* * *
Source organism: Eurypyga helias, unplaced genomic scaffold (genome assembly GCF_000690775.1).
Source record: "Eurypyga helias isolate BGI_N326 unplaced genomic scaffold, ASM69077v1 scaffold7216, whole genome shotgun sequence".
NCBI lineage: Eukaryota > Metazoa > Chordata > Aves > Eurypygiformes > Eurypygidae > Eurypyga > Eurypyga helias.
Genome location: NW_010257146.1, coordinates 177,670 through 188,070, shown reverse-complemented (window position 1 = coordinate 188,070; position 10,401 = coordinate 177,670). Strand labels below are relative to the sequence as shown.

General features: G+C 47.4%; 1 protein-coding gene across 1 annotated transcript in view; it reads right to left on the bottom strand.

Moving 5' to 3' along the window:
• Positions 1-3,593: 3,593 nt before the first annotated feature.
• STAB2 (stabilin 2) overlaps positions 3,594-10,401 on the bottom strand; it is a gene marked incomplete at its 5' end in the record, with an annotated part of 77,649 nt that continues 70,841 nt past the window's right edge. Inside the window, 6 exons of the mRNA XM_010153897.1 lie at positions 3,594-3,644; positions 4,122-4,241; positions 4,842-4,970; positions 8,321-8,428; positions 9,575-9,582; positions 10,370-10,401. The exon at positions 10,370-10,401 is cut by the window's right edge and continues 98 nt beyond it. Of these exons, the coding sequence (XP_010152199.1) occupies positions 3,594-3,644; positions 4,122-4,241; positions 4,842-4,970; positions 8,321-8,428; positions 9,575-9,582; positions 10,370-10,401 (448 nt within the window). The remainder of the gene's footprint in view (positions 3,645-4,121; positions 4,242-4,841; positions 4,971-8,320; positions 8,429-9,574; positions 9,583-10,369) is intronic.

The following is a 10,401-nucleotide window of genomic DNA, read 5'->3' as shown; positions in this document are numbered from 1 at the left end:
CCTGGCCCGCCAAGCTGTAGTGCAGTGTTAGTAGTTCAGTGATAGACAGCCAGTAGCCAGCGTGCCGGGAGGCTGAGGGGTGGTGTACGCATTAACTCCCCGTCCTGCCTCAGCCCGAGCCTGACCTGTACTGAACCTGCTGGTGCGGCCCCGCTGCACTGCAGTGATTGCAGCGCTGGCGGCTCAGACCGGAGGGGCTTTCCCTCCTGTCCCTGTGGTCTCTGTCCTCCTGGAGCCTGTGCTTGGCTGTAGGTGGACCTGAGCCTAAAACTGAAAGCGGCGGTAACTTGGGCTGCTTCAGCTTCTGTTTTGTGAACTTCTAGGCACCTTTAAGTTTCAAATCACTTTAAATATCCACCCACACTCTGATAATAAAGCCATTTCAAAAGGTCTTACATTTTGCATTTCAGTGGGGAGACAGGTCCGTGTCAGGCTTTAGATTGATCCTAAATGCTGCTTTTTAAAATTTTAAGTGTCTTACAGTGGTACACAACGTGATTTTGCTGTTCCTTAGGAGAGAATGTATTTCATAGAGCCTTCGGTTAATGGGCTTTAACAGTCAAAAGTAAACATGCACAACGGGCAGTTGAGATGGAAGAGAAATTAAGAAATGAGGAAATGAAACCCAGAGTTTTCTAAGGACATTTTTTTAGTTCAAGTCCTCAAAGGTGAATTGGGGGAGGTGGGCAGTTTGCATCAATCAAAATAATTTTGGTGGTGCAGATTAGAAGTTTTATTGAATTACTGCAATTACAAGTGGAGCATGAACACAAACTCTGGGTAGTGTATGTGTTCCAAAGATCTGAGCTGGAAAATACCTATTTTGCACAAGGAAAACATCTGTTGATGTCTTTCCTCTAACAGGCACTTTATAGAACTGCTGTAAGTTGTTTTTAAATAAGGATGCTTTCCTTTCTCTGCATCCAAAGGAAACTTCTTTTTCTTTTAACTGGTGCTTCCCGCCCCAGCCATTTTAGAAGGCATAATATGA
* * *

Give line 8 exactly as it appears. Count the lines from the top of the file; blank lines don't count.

• STAB2 (stabilin 2) overlaps positions 3,594-10,401 on the bottom strand; it is a gene marked incomplete at its 5' end in the record, with an annotated part of 77,649 nt that continues 70,841 nt past the window's right edge. Inside the window, 6 exons of the mRNA XM_010153897.1 lie at positions 3,594-3,644; positions 4,122-4,241; positions 4,842-4,970; positions 8,321-8,428; positions 9,575-9,582; positions 10,370-10,401. The exon at positions 10,370-10,401 is cut by the window's right edge and continues 98 nt beyond it. Of these exons, the coding sequence (XP_010152199.1) occupies positions 3,594-3,644; positions 4,122-4,241; positions 4,842-4,970; positions 8,321-8,428; positions 9,575-9,582; positions 10,370-10,401 (448 nt within the window). The remainder of the gene's footprint in view (positions 3,645-4,121; positions 4,242-4,841; positions 4,971-8,320; positions 8,429-9,574; positions 9,583-10,369) is intronic.